The star of the original 1974 movie epic, ‘Gone in 60 Seconds’ was undoubtedly the 1973 Ford Mustang Mach 1 named “Eleanor.” The amazing chase scene in that movie by HB Halicki is absolutely unforgettable. Many considered the best car chase sequence the best in cinematic history. (However, the movie is definitely not!)
When the producers of the 2000 remake were looking for a car to feature in a climactic chase sequence, another mustang was the natural choice. In order to stand out amongst the array of exotic sports cars also featured in the movie, it was decided that the 1967 Mustang GT500 would need to be unique.
Steve Stanford, the famed Hot Rod illustrator, was tasked to create a 1967 Mustang GT500. Chip Foose, the well known hot-rod builder, was hired by the production company to turn Stanford's work into a real car.
Working from Stanford’s drawings with Ray Claridge of Cinema Vehicle Services, wings with new wider wheel arches, a bonnet with a prominent bulge, a deep front valance and side skirts and a spoiler incorporated into the boot lid were designed. PIAA lights were installed in both the nose and tail and a distinctive billet grille was specified. The Schmidt 17x8-inch wheels that finish off the cars external appearance were sourced while the interior was kept as a standard Shelby interior with a monster tachometer and a subtle roll hoop.
Twelve cars were built for the 2000 remake. Sadly, some stunt cars didn’t survive the filming. The car being sold is one of the twelve that did survive the production.
More specifically, this is one of the three ‘hero’ cars, built not just to be functional but also to be used for scenes involving the actors themselves. Meaning Nicholas Cage was actually in the car! This Mustang's is “7” and would have been used for driving shots or, with a camera mounted, for dialogue or interior action shots featuring the actors.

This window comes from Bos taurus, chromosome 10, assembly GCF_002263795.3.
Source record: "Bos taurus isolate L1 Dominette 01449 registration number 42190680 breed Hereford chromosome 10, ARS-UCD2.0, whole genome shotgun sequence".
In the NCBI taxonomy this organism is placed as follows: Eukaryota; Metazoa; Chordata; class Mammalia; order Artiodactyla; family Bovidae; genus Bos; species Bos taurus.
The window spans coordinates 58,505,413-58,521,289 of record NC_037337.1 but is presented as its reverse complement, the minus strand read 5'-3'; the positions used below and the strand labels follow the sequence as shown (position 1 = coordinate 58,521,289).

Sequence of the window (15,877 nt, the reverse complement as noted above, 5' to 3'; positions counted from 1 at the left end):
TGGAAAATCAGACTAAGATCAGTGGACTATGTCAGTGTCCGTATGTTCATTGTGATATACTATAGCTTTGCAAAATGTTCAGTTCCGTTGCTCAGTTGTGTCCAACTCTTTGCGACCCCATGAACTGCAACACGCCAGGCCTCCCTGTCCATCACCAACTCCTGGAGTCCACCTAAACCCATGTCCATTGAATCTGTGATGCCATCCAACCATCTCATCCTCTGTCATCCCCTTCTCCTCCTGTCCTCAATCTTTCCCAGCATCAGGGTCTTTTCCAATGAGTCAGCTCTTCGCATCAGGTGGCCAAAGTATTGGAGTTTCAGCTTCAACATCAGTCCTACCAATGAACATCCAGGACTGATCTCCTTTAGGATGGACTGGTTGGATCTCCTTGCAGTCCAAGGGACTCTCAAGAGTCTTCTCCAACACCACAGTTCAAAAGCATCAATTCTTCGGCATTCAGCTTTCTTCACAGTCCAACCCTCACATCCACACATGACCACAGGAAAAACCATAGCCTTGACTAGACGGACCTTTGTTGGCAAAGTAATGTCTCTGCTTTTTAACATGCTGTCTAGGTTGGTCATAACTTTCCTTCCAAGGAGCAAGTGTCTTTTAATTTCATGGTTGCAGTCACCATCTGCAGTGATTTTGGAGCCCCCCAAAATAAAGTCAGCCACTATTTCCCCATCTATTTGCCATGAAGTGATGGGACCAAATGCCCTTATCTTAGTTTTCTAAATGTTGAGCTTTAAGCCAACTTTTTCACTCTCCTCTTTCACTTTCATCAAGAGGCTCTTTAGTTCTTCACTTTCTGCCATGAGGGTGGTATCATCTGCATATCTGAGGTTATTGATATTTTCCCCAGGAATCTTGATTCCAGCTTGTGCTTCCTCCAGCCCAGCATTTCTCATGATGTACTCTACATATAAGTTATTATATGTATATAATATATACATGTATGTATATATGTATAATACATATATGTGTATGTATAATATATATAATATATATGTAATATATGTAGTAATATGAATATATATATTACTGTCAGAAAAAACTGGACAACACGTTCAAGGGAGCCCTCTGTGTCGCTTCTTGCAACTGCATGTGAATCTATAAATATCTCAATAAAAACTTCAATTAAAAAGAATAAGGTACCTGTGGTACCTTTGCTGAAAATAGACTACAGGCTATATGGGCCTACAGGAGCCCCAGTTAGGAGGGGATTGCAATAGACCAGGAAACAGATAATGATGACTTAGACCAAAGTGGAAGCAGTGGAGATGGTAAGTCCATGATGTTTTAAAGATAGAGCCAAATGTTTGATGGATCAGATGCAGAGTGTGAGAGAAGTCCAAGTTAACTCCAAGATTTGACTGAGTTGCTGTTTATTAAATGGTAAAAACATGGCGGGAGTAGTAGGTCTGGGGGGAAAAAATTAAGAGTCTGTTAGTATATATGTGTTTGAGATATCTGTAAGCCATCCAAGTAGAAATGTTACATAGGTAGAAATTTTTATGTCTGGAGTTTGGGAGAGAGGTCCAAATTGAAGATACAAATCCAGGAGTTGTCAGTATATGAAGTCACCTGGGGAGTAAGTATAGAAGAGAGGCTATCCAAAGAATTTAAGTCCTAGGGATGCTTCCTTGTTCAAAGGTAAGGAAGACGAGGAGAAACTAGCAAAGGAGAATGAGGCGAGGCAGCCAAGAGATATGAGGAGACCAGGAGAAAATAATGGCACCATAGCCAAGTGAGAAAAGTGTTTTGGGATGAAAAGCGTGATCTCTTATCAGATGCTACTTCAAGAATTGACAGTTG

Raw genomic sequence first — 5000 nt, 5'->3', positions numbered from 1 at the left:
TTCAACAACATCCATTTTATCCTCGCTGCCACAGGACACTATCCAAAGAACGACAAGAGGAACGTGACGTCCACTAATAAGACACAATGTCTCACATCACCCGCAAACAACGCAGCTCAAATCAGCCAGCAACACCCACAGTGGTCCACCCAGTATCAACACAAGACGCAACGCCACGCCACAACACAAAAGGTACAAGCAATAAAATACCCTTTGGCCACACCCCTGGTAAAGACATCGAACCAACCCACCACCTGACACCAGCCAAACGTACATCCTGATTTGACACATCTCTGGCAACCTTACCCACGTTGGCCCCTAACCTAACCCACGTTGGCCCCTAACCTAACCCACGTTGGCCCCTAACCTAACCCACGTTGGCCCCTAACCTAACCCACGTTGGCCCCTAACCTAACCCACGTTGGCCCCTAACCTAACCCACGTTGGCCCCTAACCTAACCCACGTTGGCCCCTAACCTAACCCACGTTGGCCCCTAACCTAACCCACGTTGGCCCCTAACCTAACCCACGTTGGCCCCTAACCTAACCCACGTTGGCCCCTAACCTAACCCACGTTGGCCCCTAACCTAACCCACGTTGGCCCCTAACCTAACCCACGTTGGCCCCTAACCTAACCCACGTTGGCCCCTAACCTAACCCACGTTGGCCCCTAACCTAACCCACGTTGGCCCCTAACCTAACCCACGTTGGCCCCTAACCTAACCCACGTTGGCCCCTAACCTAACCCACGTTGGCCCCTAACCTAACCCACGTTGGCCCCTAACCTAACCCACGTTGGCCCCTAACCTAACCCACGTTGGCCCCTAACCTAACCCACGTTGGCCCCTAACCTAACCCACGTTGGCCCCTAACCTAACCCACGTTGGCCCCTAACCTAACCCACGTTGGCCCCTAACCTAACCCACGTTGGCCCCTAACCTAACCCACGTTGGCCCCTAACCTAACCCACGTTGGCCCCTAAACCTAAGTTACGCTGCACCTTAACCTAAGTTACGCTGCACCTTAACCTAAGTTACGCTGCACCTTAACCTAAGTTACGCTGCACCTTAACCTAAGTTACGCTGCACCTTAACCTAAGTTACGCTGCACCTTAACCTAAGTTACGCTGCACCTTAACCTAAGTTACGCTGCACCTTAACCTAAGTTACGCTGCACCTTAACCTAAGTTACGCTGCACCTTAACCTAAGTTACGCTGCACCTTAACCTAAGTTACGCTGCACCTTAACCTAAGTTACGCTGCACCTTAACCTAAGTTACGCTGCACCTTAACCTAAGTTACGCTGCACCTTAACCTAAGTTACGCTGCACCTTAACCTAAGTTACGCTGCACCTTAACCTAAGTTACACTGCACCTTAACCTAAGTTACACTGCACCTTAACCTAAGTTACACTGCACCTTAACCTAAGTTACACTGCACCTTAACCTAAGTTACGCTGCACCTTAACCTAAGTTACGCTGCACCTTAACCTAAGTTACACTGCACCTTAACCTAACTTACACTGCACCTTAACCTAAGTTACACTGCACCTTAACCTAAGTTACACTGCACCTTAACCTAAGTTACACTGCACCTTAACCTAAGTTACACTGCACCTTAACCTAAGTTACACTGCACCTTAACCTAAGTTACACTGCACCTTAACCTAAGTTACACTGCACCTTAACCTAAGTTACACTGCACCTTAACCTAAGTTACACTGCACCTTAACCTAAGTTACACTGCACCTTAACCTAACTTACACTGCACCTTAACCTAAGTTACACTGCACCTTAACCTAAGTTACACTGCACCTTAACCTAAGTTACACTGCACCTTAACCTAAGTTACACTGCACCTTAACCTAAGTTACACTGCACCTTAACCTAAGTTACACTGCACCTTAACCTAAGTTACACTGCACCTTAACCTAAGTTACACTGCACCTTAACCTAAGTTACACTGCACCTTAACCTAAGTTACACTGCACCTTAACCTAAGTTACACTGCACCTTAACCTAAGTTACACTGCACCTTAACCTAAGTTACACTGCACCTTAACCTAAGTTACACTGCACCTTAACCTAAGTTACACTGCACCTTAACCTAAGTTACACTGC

According to the supplied copy of the build sheet, in addition to the bodywork modifications, the preparation of this particular 1967 Mustang fastback involved replacing the 289 cubic inch V8 with a 351 cubic inch Ford Racing crate motor fitted with a ‘big’ camshaft and 700cfm Holley 4-barrel carburettor. Total Control Products lowered the suspension with coil over front suspension and Willwood disk brakes all round with 6 piston callipers on the front. Though not functional in the movie, the side exhausts were made functional by Cinema Vehicle Services when filming was completed. The Fuel Safe tank is filled through a Mach 1 cap on the C-Pillar.
The 1967 Mustang 500 ‘Eleanor’ is essentially unchanged today from when she completed her starring role. Instantly recognizable whether a movie aficionado or not, the Mustang is in great condition overall. The paintwork, resplendent in metallic Grey with Black stripes, is in excellent condition. The interior is equally fine with carpets and seats clean and free from significant wear or damage.
The engine noise on this is still wonderful! (At least for a car enthusiast.) The side exit exhausts make a satisfying and potent rumble, which sets hairs on end. As seen in the movie, the switch to arm the Nitrous Oxide system and ‘go baby go’ switch on the gear lever are all there and work.
'Eleanor' will be sold by COYS, the international car auctioneers, at the Autosport International show in Birmingham, UK on Saturday January 14th. It is estimated the Mustang sell for $150,000. I have a feeling it will go for a lot more than that though.
“The Eleanor Mustang is one of only two original cars in private hands. We are offering an unrepeatable opportunity to acquire one of the cars that actually appeared in the movie and which will undoubtedly increase in value in years to come.” said Chris Routledge Managing Director at COYS.
This is one of the most famous movie cars in the world. If you have the cash, I would keep next Saturday open for bidding!
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